The Changing Face of Customer Contact Pauline Cochrane, Head of Partnerships, Customer Contact Association (CCA) Customer contact operations today are a complex blend of multi-channel operations, often distributed globally. This is a far cry from the simple first generation call centre which emerged in the late 1980’s. Meeting the needs of a more challenging customer base during an increasingly uncertain economic climate creates a need for continual review of strategy and operations. Pauline will explore the key drivers of change in today’s contact centre market, key trends being seen and how these will impact on how service is delivered in the future. Download presentation

Emotionally engaging customers in a multi-channel world Ed O'Boyle, Global Practice Leader, Gallup Consulting Engaging customers across multiple-channels requires focus on changing market conditions, behaviours and processes in order for companies to anticipate and respond to customer needs. Ed will look at how companies who optimise each customer touchpoint to align and improve the experience, are significantly outpacing their competitors in terms of growth. Download presentation

Designing your customer experience programme in a complex multichannel environment Paul Turner, Director International, Satmetrix Successfully embedding the voice of the customer in your organisations decisions making processes can be a catalyst for driving growth and enterprise wide-change. However many organisation’s fail to the reap benefits from their customer satisfaction or loyalty programmes. Paul will talk through common reasons that business struggle to build momentum and introduce some key components for achieving success. This will include a look at the complexities provided by multiple communication channels and how this can drive many companies to focus disproportionately on their internal operations rather than improving what really matters to customers.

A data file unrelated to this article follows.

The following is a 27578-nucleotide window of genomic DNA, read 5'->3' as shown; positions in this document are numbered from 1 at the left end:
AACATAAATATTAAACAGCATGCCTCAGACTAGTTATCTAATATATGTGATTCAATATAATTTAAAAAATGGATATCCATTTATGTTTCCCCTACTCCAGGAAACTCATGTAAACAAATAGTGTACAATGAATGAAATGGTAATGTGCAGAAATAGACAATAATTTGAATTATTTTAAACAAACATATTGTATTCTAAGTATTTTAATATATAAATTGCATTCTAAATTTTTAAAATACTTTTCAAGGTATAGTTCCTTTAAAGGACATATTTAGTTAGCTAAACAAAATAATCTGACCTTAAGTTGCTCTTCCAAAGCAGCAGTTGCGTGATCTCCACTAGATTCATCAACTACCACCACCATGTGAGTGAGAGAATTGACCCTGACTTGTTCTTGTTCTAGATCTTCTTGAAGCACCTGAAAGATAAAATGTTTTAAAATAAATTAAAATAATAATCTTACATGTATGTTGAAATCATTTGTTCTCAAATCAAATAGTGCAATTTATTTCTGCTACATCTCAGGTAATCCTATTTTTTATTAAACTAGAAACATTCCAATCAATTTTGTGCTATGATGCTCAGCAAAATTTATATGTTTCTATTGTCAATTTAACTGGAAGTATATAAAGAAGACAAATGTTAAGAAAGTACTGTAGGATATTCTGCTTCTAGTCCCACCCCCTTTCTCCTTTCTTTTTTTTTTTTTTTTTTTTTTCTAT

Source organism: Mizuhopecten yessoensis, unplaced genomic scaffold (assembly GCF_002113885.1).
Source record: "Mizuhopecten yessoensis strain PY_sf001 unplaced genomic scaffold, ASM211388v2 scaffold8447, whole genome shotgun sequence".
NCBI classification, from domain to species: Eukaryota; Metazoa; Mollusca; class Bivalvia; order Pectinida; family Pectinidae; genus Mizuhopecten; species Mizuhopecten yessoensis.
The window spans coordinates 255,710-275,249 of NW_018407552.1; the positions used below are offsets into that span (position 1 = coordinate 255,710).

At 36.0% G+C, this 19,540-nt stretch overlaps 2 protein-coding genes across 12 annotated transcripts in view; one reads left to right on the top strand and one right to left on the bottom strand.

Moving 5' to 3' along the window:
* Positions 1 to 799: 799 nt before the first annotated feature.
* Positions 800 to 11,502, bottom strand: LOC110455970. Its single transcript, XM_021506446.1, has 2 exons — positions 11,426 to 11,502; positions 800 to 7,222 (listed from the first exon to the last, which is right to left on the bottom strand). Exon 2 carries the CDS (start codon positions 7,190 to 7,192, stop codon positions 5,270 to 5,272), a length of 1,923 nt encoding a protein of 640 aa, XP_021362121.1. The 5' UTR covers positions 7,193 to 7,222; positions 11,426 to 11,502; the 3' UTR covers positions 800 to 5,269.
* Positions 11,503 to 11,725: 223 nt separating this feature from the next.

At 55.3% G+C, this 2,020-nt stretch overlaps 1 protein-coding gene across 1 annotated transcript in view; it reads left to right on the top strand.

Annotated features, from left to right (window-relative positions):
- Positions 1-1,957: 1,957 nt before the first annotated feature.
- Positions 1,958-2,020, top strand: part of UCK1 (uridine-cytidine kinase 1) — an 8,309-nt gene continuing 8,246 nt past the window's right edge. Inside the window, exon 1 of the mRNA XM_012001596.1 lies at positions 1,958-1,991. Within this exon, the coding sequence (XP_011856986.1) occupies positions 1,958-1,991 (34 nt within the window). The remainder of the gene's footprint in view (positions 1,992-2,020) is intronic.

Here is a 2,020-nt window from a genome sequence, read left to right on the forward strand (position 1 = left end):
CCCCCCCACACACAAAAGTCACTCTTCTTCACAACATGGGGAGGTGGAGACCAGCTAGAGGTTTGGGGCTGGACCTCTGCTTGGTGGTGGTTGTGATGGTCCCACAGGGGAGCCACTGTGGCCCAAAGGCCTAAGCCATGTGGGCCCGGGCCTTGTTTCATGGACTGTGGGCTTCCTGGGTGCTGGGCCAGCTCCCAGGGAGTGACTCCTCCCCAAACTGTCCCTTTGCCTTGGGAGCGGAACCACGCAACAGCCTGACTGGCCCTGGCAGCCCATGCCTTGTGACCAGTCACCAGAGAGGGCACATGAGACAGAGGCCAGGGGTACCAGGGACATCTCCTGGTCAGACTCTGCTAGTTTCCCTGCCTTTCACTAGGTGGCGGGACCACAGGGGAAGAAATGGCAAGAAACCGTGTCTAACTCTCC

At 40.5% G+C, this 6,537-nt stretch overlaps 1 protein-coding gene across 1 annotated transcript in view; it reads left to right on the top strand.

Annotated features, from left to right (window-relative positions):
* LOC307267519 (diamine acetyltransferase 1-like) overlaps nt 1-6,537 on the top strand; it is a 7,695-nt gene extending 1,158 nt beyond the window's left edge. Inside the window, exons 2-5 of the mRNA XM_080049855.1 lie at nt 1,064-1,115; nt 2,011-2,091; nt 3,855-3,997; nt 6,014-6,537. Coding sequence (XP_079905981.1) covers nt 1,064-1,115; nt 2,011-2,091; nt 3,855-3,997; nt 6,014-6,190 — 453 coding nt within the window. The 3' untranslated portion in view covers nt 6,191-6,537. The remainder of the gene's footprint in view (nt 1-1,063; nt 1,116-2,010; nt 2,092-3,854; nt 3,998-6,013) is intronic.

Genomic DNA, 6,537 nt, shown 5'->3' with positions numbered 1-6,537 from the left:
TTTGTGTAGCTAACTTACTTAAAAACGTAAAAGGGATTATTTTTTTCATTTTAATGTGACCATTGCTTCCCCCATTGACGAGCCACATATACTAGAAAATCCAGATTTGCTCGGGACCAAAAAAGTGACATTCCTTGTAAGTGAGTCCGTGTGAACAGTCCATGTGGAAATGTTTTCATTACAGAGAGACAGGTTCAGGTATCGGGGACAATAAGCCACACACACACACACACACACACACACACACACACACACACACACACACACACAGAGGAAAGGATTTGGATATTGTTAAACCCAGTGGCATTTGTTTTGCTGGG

How customers are choosing the service channel Mike Murphy, Head of Business Development, Interactive Intelligence Mike will incorporate case study examples to illustrate how customers are expecting more channel choice and how building separate contact silos is expensive and also fails to deliver great customer service. Mike says organisations need to rethink and re-design their complete contact strategy to cater for emerging channels and at the same time invest in their people Download presentation

Case study: Moving from voice to digital - the importance of understanding your customers across channels Wendy Schratz, Director of e-experience, BSkyB Wendy will share the context of Sky’s e initiative and headline the strategy to achieve a significant channel shift away from telephones and towards digital, bringing out the experience and learnings to date from starting to get into action. Wendy will talk about the customers perspective and how Sky see the channels performing complementary roles and the importance of having a cross channel view. Download presentation

Download presentation